Is your Physics Textbook Lying? Linear & Nonlinear Springs *

Areas of Science Physics
Time Required Very Short (≤ 1 day)
Prerequisites An introductory high school physics course would be helpful (but not required) for this project.
Material Availability You may be able to find some springs at home, for example by disassembling pens or toys. If you cannot find any at home, many online retailers such as and specialty companies will have springs.
Cost Very Low (under $20)
Safety No issues.
*Note: This is an abbreviated Project Idea, without notes to start your background research, a specific list of materials, or a procedure for how to do the experiment. You can identify abbreviated Project Ideas by the asterisk at the end of the title. If you want a Project Idea with full instructions, please pick one without an asterisk.


Spoiler alert: Your physics textbook might contain an inaccurate equation. Are you shocked? Let us explain — many questions in your physics textbooks are simplifications of how things behave in the real world. For example, in physics textbooks, springs are usually modeled with the equation Force = stiffness x displacement:

Equation 1:

  • F is the force in newtons (N)
  • Δx is the spring's displacement from its neutral position in meters (m)
  • k is the spring constant in newtons per meter (N/m)

This equation describes a linear spring — if you plot a curve showing force vs. displacement for such a spring, it will be a straight line with a slope of k. That straight line denotes a "linear relationship" between force and displacement, one in which they are directly proportional to each other.

However, not all springs behave this way. Equation 1 is an approximation. It may be a very good one for certain springs made from certain materials, or springs that don't stretch very much. More generally, a nonlinear spring can have a force vs. displacement curve that is not a straight line (indicating a nonlinear relationship between force and displacement). Because the slope of that curve is not constant, it does not make sense to talk about a "spring constant." Instead we refer to the slope as the stiffness. If you have taken calculus, that means the stiffness can be expressed as the derivative of the force vs. displacement curve:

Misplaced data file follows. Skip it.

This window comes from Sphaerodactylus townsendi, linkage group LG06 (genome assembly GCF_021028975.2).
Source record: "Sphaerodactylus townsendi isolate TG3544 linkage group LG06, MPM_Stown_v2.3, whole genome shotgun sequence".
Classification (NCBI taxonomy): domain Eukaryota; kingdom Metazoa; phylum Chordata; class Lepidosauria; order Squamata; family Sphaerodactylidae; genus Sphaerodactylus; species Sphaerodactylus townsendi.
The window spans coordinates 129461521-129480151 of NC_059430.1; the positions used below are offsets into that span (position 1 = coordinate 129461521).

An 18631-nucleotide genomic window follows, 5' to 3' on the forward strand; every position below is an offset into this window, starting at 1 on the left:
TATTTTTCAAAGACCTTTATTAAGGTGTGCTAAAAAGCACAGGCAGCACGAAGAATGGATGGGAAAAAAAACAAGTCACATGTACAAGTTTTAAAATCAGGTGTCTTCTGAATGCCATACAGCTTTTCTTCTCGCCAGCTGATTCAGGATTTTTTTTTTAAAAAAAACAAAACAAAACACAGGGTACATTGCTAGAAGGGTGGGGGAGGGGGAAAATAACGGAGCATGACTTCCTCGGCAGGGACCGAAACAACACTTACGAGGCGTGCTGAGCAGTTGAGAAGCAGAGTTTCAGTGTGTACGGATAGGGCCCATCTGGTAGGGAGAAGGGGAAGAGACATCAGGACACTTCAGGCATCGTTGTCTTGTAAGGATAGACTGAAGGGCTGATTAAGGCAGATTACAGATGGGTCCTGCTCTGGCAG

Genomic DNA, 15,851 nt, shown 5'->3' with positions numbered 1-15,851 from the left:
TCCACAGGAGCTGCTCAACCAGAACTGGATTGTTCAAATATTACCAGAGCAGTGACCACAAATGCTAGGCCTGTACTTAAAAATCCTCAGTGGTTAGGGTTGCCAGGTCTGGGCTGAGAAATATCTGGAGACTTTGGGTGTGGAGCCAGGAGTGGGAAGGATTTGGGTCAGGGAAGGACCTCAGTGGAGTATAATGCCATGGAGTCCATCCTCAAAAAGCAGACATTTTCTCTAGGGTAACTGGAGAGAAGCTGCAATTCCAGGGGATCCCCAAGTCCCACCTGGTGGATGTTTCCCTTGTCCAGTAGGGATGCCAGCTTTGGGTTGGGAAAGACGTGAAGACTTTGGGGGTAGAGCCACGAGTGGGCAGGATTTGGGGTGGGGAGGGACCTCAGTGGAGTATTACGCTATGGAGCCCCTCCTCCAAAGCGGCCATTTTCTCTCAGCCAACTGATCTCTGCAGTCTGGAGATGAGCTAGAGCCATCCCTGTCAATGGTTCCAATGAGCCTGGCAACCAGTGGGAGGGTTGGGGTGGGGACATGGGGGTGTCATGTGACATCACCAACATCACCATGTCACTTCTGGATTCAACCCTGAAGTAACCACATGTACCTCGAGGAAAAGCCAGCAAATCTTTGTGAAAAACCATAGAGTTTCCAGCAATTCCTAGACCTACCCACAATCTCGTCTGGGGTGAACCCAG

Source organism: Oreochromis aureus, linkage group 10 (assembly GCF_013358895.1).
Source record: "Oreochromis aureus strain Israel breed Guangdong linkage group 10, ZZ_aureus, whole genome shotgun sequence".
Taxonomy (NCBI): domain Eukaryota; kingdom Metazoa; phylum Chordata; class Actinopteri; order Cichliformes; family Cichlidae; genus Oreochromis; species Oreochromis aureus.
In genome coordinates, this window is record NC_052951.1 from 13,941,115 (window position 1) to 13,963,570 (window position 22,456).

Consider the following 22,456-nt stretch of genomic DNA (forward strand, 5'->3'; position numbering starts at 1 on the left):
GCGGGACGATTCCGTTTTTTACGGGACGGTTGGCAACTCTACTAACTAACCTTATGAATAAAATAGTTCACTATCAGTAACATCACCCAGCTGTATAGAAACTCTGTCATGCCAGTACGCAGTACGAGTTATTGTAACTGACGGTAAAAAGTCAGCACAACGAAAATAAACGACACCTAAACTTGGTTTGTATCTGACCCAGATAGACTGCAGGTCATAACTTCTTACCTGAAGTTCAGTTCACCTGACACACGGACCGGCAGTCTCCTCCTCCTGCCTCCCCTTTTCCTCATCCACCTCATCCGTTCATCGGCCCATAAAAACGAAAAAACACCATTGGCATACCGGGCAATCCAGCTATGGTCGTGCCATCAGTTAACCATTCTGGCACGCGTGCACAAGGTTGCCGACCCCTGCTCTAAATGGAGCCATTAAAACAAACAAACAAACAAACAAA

Equation 2:

If you have not taken calculus, do not worry about Equation 2 — just remember that the stiffness of a nonlinear spring is the slope of the force vs. displacement curve at any given point. For a more in-depth discussion of linear and nonlinear springs, see the Science Buddies' Linear & Nonlinear Springs Tutorial.

In this experiment, you will test a variety of springs (what kind and how many is up to you) to see if they behave in a linear way (where their force and displacement are directly proportional). You will need to conduct experiments to gather data and create force vs. displacement curves for each spring (hint: one good way to do this is to hang weights from the springs while holding them next to a ruler, so you can measure displacement). If the resulting force vs. displacement is linear, then Equation 1 is a good approximation for your spring. If not, then the spring is nonlinear, and you can use Equation 2 to calculate its stiffness as a function of displacement.

Keep in mind that many things can behave like springs even if they do not look like springs. Anything that returns to a neutral position after it is stretched can be treated like a spring. For example, rubber bands exert a force when they are stretched, and return to their original size when they are released, so they behave like springs. However, this does not guarantee that they are linear springs. How can you tell if they are? What experimental procedure can you devise to apply to your collection of springs to determine if they are linear or nonlinear?

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Ben Finio, Ph.D., Science Buddies

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Science Buddies Staff. "Is your Physics Textbook Lying? Linear & Nonlinear Springs." Science Buddies, 28 July 2017, Accessed 20 Oct. 2019.

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Last edit date: 2017-07-28

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